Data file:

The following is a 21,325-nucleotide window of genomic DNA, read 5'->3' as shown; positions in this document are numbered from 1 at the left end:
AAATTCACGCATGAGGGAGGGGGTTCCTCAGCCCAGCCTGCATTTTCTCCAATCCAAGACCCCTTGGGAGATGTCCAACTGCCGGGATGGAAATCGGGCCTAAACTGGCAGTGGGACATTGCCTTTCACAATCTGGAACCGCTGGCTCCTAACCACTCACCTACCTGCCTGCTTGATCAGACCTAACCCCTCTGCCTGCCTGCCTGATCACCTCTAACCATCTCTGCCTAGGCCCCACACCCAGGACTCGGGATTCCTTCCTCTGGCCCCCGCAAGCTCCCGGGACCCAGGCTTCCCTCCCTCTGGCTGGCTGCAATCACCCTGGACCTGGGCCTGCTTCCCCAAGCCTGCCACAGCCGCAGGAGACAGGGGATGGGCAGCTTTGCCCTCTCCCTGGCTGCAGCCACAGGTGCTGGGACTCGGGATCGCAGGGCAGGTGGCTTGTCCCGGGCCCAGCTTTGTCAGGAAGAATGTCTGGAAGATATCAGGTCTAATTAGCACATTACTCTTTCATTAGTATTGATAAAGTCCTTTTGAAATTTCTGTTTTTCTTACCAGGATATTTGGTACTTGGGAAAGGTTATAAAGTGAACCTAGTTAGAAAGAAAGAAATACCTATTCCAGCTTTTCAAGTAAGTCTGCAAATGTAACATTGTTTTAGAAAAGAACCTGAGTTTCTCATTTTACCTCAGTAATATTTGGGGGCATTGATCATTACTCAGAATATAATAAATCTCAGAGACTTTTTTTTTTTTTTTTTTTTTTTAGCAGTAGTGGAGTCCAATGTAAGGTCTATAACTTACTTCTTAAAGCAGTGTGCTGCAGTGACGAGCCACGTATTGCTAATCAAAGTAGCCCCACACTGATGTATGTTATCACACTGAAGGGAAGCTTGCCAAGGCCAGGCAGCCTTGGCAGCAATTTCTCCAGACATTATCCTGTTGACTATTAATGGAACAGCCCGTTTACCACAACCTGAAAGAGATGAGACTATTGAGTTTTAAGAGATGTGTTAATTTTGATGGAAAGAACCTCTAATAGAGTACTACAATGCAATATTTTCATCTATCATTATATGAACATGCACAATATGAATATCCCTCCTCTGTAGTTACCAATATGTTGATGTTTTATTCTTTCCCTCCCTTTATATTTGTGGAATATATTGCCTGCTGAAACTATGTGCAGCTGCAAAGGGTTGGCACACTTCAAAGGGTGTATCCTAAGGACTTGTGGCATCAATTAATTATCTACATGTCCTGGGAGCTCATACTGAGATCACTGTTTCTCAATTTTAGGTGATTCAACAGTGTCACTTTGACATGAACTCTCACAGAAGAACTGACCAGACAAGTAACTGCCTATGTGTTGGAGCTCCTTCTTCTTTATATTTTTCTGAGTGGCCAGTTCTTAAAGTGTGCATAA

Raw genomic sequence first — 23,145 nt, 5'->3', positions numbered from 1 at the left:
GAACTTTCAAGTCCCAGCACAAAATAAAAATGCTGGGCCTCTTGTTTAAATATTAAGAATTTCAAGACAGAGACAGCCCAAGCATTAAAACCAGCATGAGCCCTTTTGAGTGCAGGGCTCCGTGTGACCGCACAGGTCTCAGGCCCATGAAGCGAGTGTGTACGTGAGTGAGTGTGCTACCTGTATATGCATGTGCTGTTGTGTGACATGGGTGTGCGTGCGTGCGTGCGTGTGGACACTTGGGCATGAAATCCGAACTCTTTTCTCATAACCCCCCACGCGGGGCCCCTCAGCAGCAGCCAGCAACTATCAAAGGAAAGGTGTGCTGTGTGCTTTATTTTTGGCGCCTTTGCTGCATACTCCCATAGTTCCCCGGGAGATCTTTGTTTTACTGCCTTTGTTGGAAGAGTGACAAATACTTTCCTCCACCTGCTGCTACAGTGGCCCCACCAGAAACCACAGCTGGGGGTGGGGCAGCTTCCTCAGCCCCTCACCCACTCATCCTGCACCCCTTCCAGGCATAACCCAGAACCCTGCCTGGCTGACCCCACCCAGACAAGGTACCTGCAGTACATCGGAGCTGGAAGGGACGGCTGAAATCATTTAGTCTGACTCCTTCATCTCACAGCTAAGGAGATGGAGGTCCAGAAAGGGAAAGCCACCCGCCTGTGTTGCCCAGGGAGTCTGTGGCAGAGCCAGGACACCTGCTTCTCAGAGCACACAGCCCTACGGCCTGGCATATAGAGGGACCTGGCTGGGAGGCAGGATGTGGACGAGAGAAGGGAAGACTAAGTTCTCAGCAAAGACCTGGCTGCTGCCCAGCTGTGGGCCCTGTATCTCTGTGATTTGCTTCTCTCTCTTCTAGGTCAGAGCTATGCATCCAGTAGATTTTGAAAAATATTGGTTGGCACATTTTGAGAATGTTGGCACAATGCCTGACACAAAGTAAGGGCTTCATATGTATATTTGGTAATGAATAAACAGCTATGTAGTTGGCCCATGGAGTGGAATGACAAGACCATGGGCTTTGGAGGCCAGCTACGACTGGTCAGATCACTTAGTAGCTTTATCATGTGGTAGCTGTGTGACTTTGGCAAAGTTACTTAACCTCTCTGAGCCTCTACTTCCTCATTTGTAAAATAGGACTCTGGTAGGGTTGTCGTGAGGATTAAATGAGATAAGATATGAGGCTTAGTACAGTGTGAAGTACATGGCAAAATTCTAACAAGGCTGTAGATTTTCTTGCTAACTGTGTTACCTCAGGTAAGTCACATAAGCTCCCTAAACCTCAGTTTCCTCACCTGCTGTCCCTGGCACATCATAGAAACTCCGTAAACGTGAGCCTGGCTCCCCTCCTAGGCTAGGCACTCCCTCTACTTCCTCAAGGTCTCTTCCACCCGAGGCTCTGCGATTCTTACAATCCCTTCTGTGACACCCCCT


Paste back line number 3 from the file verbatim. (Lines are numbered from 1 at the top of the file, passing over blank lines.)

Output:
Raw genomic sequence first — 23,145 nt, 5'->3', positions numbered from 1 at the left: